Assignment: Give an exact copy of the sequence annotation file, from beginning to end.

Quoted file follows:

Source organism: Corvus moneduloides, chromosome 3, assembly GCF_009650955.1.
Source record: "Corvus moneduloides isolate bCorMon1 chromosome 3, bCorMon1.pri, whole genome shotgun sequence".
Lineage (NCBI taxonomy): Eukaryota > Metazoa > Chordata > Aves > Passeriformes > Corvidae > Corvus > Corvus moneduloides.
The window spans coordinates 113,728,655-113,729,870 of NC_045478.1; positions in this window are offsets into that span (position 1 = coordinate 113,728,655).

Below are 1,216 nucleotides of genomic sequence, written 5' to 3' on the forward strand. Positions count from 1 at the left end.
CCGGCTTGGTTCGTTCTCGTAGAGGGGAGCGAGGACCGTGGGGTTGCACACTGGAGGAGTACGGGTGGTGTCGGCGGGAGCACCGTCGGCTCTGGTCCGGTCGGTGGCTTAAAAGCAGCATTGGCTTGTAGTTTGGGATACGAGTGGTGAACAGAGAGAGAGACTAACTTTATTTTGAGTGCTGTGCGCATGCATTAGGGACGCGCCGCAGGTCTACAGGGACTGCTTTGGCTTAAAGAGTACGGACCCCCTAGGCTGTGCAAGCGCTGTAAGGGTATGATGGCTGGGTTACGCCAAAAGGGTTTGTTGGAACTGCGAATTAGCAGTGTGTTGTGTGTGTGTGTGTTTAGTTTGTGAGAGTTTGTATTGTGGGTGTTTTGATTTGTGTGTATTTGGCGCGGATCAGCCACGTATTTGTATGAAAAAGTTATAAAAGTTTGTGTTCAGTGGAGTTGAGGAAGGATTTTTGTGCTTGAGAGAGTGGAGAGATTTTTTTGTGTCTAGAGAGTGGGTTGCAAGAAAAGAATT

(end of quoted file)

Source organism: Corvus moneduloides, chromosome 3, assembly GCF_009650955.1.
Source record: "Corvus moneduloides isolate bCorMon1 chromosome 3, bCorMon1.pri, whole genome shotgun sequence".
Lineage (NCBI taxonomy): Eukaryota > Metazoa > Chordata > Aves > Passeriformes > Corvidae > Corvus > Corvus moneduloides.
The window spans coordinates 113,728,655-113,729,870 of NC_045478.1; positions in this window are offsets into that span (position 1 = coordinate 113,728,655).

Below are 1,216 nucleotides of genomic sequence, written 5' to 3' on the forward strand. Positions count from 1 at the left end.
CCGGCTTGGTTCGTTCTCGTAGAGGGGAGCGAGGACCGTGGGGTTGCACACTGGAGGAGTACGGGTGGTGTCGGCGGGAGCACCGTCGGCTCTGGTCCGGTCGGTGGCTTAAAAGCAGCATTGGCTTGTAGTTTGGGATACGAGTGGTGAACAGAGAGAGAGACTAACTTTATTTTGAGTGCTGTGCGCATGCATTAGGGACGCGCCGCAGGTCTACAGGGACTGCTTTGGCTTAAAGAGTACGGACCCCCTAGGCTGTGCAAGCGCTGTAAGGGTATGATGGCTGGGTTACGCCAAAAGGGTTTGTTGGAACTGCGAATTAGCAGTGTGTTGTGTGTGTGTGTGTTTAGTTTGTGAGAGTTTGTATTGTGGGTGTTTTGATTTGTGTGTATTTGGCGCGGATCAGCCACGTATTTGTATGAAAAAGTTATAAAAGTTTGTGTTCAGTGGAGTTGAGGAAGGATTTTTGTGCTTGAGAGAGTGGAGAGATTTTTTTGTGTCTAGAGAGTGGGTTGCAAGAAAAGAATT